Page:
Is your uni ready for the future shape of legal education?

The recent letter from the Junior Lawyers Division to the Solicitors’ Regulation Authority (SRA) criticising plans to adopt a centralised assessment test for student lawyers illustrates just how the qualifying regime for becoming a solicitor or barrister is changing.

The recent letter from the Junior Lawyers Division to the Solicitors’ Regulation Authority (SRA) criticising plans to adopt a centralised assessment test for student lawyers illustrates just how the qualifying regime for becoming a solicitor or barrister is changing.

This will clearly affect what and how would-be lawyers choose to study at university and the choices that they make about a career in law.

There are two strands to the proposed changes:

  • The views of regulators, such as the Bar Standards Board and the SRA are that training lawyers is not just about knowledge acquisition but also acquiring skills to apply that knowledge.
  • For future solicitors, the SRA, based on this view, seems to favour a centralised assessment in two parts, testing both your legal knowledge and your ability to apply your that knowledge in practical situations, ie your workplace skills. These tests would be sat at some point during your training contract and the law firms are consulting with the SRA to see how it impacts on their training regime.

This means that law students will be expected to articulate how they have developed their writing, research and oral communication skills, as well as mastering legal topics. When you are applying for placements and mini pupillages, law firms and barristers’ chambers will want concrete examples of how you are learning and developing professional skills. This places a focus not only on your Graduate Diploma in Law conversion and Legal Practice Course but more importantly on your degree studies, to show how they are developing you as a more holistic future practitioner before you even reach employment.

The type of practical skills employers are likely to look for – quality of writing, advocacy, research, commercial awareness and client relations usually need to be developed over a number of years. If you have not yet taken a law degree, or you are a graduate preparing to transfer into the legal profession via a GDL course, the university you study at can be of utmost importance. You need to start developing these skills as early as you can, to hone them over time.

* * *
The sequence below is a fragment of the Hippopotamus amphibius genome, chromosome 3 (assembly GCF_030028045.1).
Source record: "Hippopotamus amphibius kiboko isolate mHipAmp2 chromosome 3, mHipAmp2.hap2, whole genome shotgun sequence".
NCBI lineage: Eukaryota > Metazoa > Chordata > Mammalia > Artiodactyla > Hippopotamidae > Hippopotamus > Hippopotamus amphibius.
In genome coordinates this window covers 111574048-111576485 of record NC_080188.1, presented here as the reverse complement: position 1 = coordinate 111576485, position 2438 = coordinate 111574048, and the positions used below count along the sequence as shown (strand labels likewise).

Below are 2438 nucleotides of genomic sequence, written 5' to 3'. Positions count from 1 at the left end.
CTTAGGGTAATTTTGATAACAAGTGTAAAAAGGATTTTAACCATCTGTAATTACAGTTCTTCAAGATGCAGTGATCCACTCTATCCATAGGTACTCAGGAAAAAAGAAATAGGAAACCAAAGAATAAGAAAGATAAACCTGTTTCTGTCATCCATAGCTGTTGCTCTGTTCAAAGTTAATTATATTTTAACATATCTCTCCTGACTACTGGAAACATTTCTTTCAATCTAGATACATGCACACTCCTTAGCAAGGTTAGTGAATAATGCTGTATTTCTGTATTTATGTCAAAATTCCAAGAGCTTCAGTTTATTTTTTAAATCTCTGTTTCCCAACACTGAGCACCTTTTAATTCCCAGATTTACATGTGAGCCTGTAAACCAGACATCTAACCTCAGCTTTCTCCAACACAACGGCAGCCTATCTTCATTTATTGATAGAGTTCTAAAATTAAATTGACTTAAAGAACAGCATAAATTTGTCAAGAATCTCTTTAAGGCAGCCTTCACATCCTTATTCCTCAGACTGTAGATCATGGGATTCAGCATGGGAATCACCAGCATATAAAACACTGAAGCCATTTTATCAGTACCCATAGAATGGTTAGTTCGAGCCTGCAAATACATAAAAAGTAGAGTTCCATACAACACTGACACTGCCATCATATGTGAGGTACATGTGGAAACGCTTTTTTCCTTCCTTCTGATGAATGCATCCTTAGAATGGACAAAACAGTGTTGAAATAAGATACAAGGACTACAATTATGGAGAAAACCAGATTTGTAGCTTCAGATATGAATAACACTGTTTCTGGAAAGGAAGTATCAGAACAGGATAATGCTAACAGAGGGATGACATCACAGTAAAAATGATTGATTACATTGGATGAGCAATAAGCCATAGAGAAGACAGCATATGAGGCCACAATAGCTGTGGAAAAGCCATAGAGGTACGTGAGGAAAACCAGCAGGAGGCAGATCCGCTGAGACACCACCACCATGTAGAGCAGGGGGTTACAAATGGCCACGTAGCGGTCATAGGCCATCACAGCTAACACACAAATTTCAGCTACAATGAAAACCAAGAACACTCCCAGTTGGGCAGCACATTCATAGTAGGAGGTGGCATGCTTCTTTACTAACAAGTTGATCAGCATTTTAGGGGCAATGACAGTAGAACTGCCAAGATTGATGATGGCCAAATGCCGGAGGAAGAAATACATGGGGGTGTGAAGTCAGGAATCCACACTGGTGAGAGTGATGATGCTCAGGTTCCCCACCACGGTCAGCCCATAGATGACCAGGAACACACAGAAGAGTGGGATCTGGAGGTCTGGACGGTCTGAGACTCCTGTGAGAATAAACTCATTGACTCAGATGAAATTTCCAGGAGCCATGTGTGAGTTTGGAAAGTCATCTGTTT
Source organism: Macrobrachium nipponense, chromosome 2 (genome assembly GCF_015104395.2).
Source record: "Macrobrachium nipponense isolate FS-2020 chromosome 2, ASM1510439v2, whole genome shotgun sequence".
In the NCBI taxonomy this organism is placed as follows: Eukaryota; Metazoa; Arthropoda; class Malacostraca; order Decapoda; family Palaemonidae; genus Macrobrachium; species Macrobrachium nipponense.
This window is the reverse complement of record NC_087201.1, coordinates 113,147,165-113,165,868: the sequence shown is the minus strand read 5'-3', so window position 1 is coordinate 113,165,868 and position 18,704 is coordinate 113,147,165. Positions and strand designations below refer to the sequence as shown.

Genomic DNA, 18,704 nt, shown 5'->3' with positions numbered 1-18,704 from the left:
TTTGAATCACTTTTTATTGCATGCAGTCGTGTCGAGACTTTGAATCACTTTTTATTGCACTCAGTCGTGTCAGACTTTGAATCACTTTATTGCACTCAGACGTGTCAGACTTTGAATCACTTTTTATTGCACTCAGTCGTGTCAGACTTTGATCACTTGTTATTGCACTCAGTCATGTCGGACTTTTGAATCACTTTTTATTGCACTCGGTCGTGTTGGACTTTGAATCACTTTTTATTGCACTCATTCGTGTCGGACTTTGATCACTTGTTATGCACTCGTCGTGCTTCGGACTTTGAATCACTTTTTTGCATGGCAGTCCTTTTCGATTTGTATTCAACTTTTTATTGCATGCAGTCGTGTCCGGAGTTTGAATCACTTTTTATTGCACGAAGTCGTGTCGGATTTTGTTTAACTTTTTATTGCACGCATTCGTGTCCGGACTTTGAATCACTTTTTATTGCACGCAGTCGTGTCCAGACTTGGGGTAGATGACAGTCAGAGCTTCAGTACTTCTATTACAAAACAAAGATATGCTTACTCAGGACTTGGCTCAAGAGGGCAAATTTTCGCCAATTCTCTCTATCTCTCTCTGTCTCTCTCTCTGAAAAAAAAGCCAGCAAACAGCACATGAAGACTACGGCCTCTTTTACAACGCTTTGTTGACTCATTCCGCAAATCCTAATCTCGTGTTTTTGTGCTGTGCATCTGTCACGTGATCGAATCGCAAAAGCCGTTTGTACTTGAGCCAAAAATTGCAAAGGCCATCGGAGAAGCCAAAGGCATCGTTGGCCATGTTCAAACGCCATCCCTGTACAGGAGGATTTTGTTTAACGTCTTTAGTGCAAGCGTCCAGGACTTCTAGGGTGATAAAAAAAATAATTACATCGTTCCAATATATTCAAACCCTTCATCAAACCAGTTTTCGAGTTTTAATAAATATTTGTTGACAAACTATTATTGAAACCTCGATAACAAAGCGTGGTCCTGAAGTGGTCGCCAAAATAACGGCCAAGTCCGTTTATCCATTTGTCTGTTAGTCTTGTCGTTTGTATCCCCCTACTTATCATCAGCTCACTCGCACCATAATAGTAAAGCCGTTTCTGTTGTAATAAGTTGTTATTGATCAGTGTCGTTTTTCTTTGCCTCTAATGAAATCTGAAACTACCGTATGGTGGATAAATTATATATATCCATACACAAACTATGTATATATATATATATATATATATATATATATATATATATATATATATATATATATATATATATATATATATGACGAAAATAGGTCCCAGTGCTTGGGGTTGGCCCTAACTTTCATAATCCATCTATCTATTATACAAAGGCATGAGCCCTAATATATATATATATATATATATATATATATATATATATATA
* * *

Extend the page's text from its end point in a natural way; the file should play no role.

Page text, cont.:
Giles Proctor
Dr Giles Proctor

Not all undergraduate law courses have this skills focus; some rely on a more traditional ‘black letter’ approach of simply teaching legal knowledge. Other law schools have picked up on this market shift and are designing curricula and modules that properly integrate how law is practised in the wider world with the core legal subjects; I describe it to students as ‘practice-based learning’.

When you are searching for a degree programme or a conversion course, ask how the provider is taking on board this new model of integrating skills into their law programmes. Be ready to ask questions like:

  • How much contact with practitioners is there in the programme?
  • How much ‘pro bono’ or other clinic experience will I have access to?
  • How prominent are professional skills sessions within the curriculum and can you provide an example?

Arm yourself with questions like these and contact universities to ask how aware they are of the shape of the new regime. Doing so will give you a better chance of learning what is really important about your course provider and how much of a head start you will get by choosing that course, whether at LLB level or for those of you considering the Graduate Diploma in Law.

Dr Giles Proctor is head of the University of Roehampton’s Law School.Previously…

9 Nov 15: Junior lawyers “confused” by SRA’s plans for centralised assessment

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